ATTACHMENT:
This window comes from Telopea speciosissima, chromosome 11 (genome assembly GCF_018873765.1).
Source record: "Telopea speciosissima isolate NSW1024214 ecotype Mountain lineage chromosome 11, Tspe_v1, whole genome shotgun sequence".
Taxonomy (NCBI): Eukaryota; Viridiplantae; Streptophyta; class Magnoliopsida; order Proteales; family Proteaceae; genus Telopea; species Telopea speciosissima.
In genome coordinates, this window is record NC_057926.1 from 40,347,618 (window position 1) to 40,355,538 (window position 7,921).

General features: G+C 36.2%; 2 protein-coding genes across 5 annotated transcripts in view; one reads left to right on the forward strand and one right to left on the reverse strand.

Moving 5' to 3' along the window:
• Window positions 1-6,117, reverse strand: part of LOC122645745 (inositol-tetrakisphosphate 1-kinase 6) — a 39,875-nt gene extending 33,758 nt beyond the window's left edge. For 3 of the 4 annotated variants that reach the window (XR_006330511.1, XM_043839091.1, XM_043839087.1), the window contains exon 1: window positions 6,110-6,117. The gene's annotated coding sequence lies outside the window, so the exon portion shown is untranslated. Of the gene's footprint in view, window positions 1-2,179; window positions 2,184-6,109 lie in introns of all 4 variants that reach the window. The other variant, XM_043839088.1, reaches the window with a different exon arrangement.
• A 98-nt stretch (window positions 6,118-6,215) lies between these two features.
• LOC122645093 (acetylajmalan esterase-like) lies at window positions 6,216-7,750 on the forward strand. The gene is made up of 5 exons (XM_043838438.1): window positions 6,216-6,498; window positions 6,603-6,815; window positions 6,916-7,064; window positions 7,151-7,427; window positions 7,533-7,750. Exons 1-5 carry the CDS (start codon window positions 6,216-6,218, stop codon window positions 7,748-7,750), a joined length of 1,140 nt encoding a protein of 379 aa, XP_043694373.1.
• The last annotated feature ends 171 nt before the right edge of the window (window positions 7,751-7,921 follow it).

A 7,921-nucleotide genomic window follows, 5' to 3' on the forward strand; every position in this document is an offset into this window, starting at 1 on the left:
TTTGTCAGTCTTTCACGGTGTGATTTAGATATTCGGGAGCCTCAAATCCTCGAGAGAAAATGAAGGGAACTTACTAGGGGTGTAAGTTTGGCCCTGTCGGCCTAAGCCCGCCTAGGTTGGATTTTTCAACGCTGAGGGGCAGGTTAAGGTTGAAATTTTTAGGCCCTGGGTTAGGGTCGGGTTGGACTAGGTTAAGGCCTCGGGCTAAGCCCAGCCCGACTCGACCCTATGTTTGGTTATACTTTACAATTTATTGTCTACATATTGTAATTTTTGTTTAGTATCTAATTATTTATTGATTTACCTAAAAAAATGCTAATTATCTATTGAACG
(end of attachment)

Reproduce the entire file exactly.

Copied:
This window comes from Telopea speciosissima, chromosome 11 (genome assembly GCF_018873765.1).
Source record: "Telopea speciosissima isolate NSW1024214 ecotype Mountain lineage chromosome 11, Tspe_v1, whole genome shotgun sequence".
Taxonomy (NCBI): Eukaryota; Viridiplantae; Streptophyta; class Magnoliopsida; order Proteales; family Proteaceae; genus Telopea; species Telopea speciosissima.
In genome coordinates, this window is record NC_057926.1 from 40,347,618 (window position 1) to 40,355,538 (window position 7,921).

General features: G+C 36.2%; 2 protein-coding genes across 5 annotated transcripts in view; one reads left to right on the forward strand and one right to left on the reverse strand.

Moving 5' to 3' along the window:
• Window positions 1-6,117, reverse strand: part of LOC122645745 (inositol-tetrakisphosphate 1-kinase 6) — a 39,875-nt gene extending 33,758 nt beyond the window's left edge. For 3 of the 4 annotated variants that reach the window (XR_006330511.1, XM_043839091.1, XM_043839087.1), the window contains exon 1: window positions 6,110-6,117. The gene's annotated coding sequence lies outside the window, so the exon portion shown is untranslated. Of the gene's footprint in view, window positions 1-2,179; window positions 2,184-6,109 lie in introns of all 4 variants that reach the window. The other variant, XM_043839088.1, reaches the window with a different exon arrangement.
• A 98-nt stretch (window positions 6,118-6,215) lies between these two features.
• LOC122645093 (acetylajmalan esterase-like) lies at window positions 6,216-7,750 on the forward strand. The gene is made up of 5 exons (XM_043838438.1): window positions 6,216-6,498; window positions 6,603-6,815; window positions 6,916-7,064; window positions 7,151-7,427; window positions 7,533-7,750. Exons 1-5 carry the CDS (start codon window positions 6,216-6,218, stop codon window positions 7,748-7,750), a joined length of 1,140 nt encoding a protein of 379 aa, XP_043694373.1.
• The last annotated feature ends 171 nt before the right edge of the window (window positions 7,751-7,921 follow it).

A 7,921-nucleotide genomic window follows, 5' to 3' on the forward strand; every position in this document is an offset into this window, starting at 1 on the left:
TTTGTCAGTCTTTCACGGTGTGATTTAGATATTCGGGAGCCTCAAATCCTCGAGAGAAAATGAAGGGAACTTACTAGGGGTGTAAGTTTGGCCCTGTCGGCCTAAGCCCGCCTAGGTTGGATTTTTCAACGCTGAGGGGCAGGTTAAGGTTGAAATTTTTAGGCCCTGGGTTAGGGTCGGGTTGGACTAGGTTAAGGCCTCGGGCTAAGCCCAGCCCGACTCGACCCTATGTTTGGTTATACTTTACAATTTATTGTCTACATATTGTAATTTTTGTTTAGTATCTAATTATTTATTGATTTACCTAAAAAAATGCTAATTATCTATTGAACG